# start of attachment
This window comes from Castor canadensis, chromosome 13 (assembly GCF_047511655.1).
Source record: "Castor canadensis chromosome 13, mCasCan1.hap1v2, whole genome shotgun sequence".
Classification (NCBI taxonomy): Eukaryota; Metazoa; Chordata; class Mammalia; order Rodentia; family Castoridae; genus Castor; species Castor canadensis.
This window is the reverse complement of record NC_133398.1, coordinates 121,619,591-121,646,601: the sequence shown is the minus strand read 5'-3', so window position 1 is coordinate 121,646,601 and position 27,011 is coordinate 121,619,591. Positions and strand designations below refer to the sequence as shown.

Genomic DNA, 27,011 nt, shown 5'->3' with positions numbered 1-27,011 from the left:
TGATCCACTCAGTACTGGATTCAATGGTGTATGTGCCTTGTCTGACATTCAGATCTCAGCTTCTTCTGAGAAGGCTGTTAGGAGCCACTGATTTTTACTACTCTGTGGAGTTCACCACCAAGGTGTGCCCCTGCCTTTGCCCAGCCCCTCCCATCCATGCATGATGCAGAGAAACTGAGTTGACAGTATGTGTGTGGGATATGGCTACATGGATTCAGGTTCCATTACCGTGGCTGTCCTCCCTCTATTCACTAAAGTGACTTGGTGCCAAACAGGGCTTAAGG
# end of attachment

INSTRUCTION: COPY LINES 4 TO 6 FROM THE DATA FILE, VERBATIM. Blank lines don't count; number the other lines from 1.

This window is the reverse complement of record NC_133398.1, coordinates 121,619,591-121,646,601: the sequence shown is the minus strand read 5'-3', so window position 1 is coordinate 121,646,601 and position 27,011 is coordinate 121,619,591. Positions and strand designations below refer to the sequence as shown.

Genomic DNA, 27,011 nt, shown 5'->3' with positions numbered 1-27,011 from the left:
TGATCCACTCAGTACTGGATTCAATGGTGTATGTGCCTTGTCTGACATTCAGATCTCAGCTTCTTCTGAGAAGGCTGTTAGGAGCCACTGATTTTTACTACTCTGTGGAGTTCACCACCAAGGTGTGCCCCTGCCTTTGCCCAGCCCCTCCCATCCATGCATGATGCAGAGAAACTGAGTTGACAGTATGTGTGTGGGATATGGCTACATGGATTCAGGTTCCATTACCGTGGCTGTCCTCCCTCTATTCACTAAAGTGACTTGGTGCCAAACAGGGCTTAAGG